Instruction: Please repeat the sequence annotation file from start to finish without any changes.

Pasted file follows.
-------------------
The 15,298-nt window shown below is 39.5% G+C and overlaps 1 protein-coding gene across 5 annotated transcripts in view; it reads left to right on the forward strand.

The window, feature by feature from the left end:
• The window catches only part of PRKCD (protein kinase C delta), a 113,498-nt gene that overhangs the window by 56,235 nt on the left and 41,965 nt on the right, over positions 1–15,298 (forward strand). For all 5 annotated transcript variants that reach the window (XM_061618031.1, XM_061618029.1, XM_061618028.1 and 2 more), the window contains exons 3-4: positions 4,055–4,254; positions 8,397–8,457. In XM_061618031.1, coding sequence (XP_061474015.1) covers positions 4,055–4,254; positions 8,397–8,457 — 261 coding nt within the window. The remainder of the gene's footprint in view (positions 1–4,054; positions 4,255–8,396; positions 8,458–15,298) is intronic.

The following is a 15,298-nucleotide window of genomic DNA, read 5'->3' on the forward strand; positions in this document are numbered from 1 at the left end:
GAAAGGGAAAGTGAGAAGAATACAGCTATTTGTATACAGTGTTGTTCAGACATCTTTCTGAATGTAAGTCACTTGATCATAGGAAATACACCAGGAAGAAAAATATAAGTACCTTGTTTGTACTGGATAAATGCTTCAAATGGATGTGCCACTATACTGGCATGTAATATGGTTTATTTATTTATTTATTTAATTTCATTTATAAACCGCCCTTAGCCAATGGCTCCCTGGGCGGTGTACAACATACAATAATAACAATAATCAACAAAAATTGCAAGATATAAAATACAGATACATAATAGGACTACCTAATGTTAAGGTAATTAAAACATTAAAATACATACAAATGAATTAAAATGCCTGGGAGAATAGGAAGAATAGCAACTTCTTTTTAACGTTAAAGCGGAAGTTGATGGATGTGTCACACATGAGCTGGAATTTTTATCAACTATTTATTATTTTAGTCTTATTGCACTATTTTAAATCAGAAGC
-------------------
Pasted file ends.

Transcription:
The 15,298-nt window shown below is 39.5% G+C and overlaps 1 protein-coding gene across 5 annotated transcripts in view; it reads left to right on the forward strand.

The window, feature by feature from the left end:
• The window catches only part of PRKCD (protein kinase C delta), a 113,498-nt gene that overhangs the window by 56,235 nt on the left and 41,965 nt on the right, over positions 1–15,298 (forward strand). For all 5 annotated transcript variants that reach the window (XM_061618031.1, XM_061618029.1, XM_061618028.1 and 2 more), the window contains exons 3-4: positions 4,055–4,254; positions 8,397–8,457. In XM_061618031.1, coding sequence (XP_061474015.1) covers positions 4,055–4,254; positions 8,397–8,457 — 261 coding nt within the window. The remainder of the gene's footprint in view (positions 1–4,054; positions 4,255–8,396; positions 8,458–15,298) is intronic.

The following is a 15,298-nucleotide window of genomic DNA, read 5'->3' on the forward strand; positions in this document are numbered from 1 at the left end:
GAAAGGGAAAGTGAGAAGAATACAGCTATTTGTATACAGTGTTGTTCAGACATCTTTCTGAATGTAAGTCACTTGATCATAGGAAATACACCAGGAAGAAAAATATAAGTACCTTGTTTGTACTGGATAAATGCTTCAAATGGATGTGCCACTATACTGGCATGTAATATGGTTTATTTATTTATTTATTTAATTTCATTTATAAACCGCCCTTAGCCAATGGCTCCCTGGGCGGTGTACAACATACAATAATAACAATAATCAACAAAAATTGCAAGATATAAAATACAGATACATAATAGGACTACCTAATGTTAAGGTAATTAAAACATTAAAATACATACAAATGAATTAAAATGCCTGGGAGAATAGGAAGAATAGCAACTTCTTTTTAACGTTAAAGCGGAAGTTGATGGATGTGTCACACATGAGCTGGAATTTTTATCAACTATTTATTATTTTAGTCTTATTGCACTATTTTAAATCAGAAGC